2016 exports to Japan were the largest of the post-BSE era at 258,653 mt, up 26 percent year-over-year. Export value totaled $1.51 billion, up 18 percent. Chilled beef exports to Japan totaled 112,334 mt, up 44 percent from 2015.
“In addition to the strength of the U.S. dollar, U.S. beef overcame other severe challenges in these north Asian markets and achieved remarkable results,” Seng said. “Despite facing higher tariff rates in Japan compared to Australian beef, U.S. beef displaced its competition and won back significant market share. And the investment the U.S. industry made to rebuild consumer confidence in Korea is paying tremendous dividends, especially in the retail sector. We’re seeing U.S. beef featured regularly by retailers who were once reluctant to carry the product.”
Other 2016 highlights for U.S. beef included:
- Beef exports to Mexico increased 7 percent year-over-year in volume to 242,373 mt, though value fell 11 percent to $974.9 million. While challenged by a weak peso, Mexico remains a key destination for muscle cuts such as shoulder clods and rounds, as well as for beef variety meat.
- Led by strong growth in Chile and a doubling of exports to Colombia, beef exports to South America increased 6 percent in volume to 22,810 mt, valued at $92.7 million (down 2 percent). The region should see further growth in 2017 with the reopening of Brazil.
- Exports to Central America were up 7 percent in volume (12,745 mt) with top market Guatemala up 1 percent and exports to Honduras nearly doubling. Export value was $71.8 million, up 1 percent.
- Fueled by a resurgence in Indonesia and solid growth in Vietnam, beef exports to the ASEAN region were up 41 percent in volume (29,920 mt) and 15 percent in value ($156.9 million). Indonesia expanded access for U.S. beef in early August. Despite being closed to many products through the first seven months of the year, U.S. exports to Indonesia set a new value record of $39.4 million.
- Beef variety meat exports increased 10 percent in volume (341,433 mt) and 4 percent in value ($902.2 million) in 2016. Liver exports increased 12 percent to 81,727 and reached a broader range of markets. While liver exports to Egypt – the largest destination for U.S. livers – increased 4 percent, further growth was achieved in Central and South America and with the reopening of South Africa to U.S. beef.
Lamb muscle cut exports continue upward trend
Although U.S. lamb exports were down in 2016, this was largely due to a sharp decline in variety meat exports. While total exports fell 11 percent in volume (8,248 mt) and 4 percent in value ($18.3 million), muscle cut exports increased 26 percent (2,239 mt) and 16 percent ($12.3 million) respectively. Leading market Mexico followed a similar pattern, as variety meat exports declined significantly, but muscle cut exports increased 9 percent in volume (965 mt) and 1 percent in value ($2.8 million). Emerging markets showing promise in 2016 included Bermuda, the Philippines, Vietnam and the United Arab Emirates.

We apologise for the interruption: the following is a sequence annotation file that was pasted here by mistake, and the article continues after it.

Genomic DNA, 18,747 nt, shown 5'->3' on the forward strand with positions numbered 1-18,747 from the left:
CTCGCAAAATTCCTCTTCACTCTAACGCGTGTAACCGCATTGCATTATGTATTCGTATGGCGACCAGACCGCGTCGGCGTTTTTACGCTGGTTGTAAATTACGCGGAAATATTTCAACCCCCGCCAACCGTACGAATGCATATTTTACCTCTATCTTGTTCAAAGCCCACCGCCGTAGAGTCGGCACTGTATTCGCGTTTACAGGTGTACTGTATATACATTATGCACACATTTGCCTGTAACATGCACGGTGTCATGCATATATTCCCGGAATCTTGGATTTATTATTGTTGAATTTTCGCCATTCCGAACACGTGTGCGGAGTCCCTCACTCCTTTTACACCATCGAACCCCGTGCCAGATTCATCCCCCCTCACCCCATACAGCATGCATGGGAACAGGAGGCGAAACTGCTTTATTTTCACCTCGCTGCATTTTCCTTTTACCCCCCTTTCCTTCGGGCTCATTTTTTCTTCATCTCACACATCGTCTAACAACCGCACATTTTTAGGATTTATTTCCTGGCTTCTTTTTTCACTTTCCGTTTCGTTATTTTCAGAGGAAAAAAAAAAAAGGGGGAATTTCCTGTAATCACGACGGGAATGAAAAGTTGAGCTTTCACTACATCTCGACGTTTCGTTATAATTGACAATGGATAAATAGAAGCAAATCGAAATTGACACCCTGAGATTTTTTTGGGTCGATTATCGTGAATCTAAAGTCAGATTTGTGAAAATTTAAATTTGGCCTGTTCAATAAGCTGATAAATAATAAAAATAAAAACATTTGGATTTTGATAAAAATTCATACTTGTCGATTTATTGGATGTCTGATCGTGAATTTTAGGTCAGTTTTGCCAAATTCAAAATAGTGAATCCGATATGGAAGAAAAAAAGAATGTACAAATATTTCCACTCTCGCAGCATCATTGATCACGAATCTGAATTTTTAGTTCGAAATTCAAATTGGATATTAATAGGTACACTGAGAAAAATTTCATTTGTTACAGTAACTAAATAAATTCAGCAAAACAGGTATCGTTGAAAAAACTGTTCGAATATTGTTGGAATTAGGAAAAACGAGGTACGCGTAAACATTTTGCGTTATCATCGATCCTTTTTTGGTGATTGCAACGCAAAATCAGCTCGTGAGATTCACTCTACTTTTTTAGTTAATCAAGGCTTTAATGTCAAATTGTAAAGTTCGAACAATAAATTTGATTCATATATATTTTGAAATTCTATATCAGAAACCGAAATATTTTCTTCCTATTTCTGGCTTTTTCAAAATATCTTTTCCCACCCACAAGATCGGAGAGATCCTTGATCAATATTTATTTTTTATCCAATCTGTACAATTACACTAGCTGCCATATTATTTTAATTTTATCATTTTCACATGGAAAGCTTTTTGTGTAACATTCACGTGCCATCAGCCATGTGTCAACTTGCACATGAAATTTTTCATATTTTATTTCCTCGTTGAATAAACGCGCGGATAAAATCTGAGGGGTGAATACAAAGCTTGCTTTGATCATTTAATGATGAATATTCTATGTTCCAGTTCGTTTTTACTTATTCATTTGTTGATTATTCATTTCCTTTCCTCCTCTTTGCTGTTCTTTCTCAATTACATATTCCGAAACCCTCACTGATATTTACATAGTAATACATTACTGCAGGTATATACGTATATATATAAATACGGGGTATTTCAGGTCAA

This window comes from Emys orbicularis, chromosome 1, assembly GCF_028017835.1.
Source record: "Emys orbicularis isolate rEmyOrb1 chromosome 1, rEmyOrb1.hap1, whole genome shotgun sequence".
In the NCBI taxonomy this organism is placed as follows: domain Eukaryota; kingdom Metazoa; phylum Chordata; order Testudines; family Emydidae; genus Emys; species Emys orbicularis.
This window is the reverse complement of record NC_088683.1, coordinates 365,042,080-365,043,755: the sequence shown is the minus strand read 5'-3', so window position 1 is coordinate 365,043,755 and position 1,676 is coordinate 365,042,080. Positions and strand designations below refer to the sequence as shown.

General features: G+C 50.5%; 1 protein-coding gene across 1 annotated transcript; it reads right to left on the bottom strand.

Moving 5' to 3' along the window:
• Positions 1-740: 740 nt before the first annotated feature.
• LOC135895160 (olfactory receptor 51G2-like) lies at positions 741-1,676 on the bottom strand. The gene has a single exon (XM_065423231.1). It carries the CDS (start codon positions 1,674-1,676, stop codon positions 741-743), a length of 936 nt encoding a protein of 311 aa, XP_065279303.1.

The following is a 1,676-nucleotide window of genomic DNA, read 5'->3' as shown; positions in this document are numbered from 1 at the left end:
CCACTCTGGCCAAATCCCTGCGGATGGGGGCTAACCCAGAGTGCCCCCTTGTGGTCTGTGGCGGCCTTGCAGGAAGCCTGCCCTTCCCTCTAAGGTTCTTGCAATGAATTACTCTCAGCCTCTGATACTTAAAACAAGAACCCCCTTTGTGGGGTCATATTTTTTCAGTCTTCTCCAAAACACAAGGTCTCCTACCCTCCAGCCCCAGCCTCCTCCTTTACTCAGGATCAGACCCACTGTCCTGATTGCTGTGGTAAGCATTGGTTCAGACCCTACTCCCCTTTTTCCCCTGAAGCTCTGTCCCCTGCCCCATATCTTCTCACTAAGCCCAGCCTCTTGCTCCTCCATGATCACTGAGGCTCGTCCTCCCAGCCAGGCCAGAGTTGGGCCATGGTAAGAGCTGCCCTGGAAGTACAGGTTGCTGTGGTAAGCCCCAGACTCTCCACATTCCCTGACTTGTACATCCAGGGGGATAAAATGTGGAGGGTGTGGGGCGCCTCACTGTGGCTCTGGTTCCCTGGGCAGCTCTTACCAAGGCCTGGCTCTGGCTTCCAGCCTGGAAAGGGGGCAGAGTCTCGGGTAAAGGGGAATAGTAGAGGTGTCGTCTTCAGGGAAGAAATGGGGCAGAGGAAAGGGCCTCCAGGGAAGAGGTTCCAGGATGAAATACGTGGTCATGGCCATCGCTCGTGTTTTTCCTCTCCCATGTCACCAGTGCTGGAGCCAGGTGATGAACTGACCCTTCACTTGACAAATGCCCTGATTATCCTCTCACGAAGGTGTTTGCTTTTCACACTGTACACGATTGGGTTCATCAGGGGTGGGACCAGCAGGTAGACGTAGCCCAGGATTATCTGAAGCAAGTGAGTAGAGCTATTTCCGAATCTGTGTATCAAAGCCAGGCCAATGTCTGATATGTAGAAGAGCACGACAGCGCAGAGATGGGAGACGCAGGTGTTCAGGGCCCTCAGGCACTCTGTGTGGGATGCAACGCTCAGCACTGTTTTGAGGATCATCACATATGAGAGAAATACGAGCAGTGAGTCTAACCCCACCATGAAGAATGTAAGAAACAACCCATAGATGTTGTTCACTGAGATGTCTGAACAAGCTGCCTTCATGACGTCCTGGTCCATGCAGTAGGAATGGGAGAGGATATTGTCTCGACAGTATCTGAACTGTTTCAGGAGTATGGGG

Complete January-December export results for U.S. beef, pork and lamb are available from USMEF’s statistics web page.
If you have questions, please contact Joe Schuele at email@example.com or call 303-547-0030.
- Export statistics refer to both muscle cuts and variety meat, unless otherwise noted.
- One metric ton (mt) = 2,204.622 pounds.
Landowners have until March 30 to submit applications to Montana Fish, Wildlife, & Parks for enrollment in a new program called Unlocking Public Lands that may qualify a landowner for up to $3,000 in annual tax credits. Through this program, a landowner who enters into a contractual agreement with FWP to allow public recreational access across private land to reach a parcel of otherwise inaccessible state or federal Bureau of Land Management (BLM) or United States Forest Service (USFS) land is entitled to receive a $750 annual tax credit per contract, with a maximum of four contracts per year.
The Unlocking Public Lands program is a product of the 2015 Legislature, which expanded a program called Unlocking State Land passed by the previous legislature. While Montana contains nearly 31 million acres of BLM, USFS, and state land, much of this land requires landowner permission to cross private land to reach the state or federal land.
“Offering a tax credit in exchange for allowing public access across private land to reach public land is a unique and innovative way to increase public access,” said Ken McDonald, FWP wildlife division administrator. “We hope these new opportunities and incentives may appeal to landowners throughout the state.”
More information about the program, including enrollment criteria and the application form, can be found at http://fwp.mt.gov/hunting/hunterAccess/unlockingPublicLands/.
Written by Rachel Endecott, Beef Cattle Specialist
We’ve all experienced that middle‐of‐the‐night calving incident that sure would have been easier to manage if it had happened in the daylight. Some ranchers use an evening feeding strategy to shift more cows to calve during the day.
A case study comparing two sets of calving data with different feeding times illustrates this phenomenon well (Jaeger, et al. 2008. Professional Animal Scien st. 24:247). One group of cows was fed between 6 and 8 am (15 years of data, 1210 observations) and another group of cows was fed between 4 and 6 pm ( 5 years of data, 537 observations). Researchers divided the day into six, 4‐hour periods starting at 6 am and recorded the number of cows who calved during each 4‐hour period.
Cows who were fed in the morning had nearly equal distribution of cows calving during each period of the day. This resulted in nearly equal proportions of cows calving between 6 am and 6 pm (52%) and those calving between 6 pm and 6 am (48%).
Cows who were fed in the evening did not have an equal distribution of cows calving during each period of the day. In fact, 85% of cows calved between 6 am and 6 pm and only 15% calved between 6 pm and 6 am.
There are many factors in addition to timing of feeding that can override the timing of calving. Research in cattle and other species suggests that physical activity, daily variation in hormonal secretion, ambient temperature, or day length may play a role.
Questions for Rachel? Rachel.firstname.lastname@example.org or 406-994-3747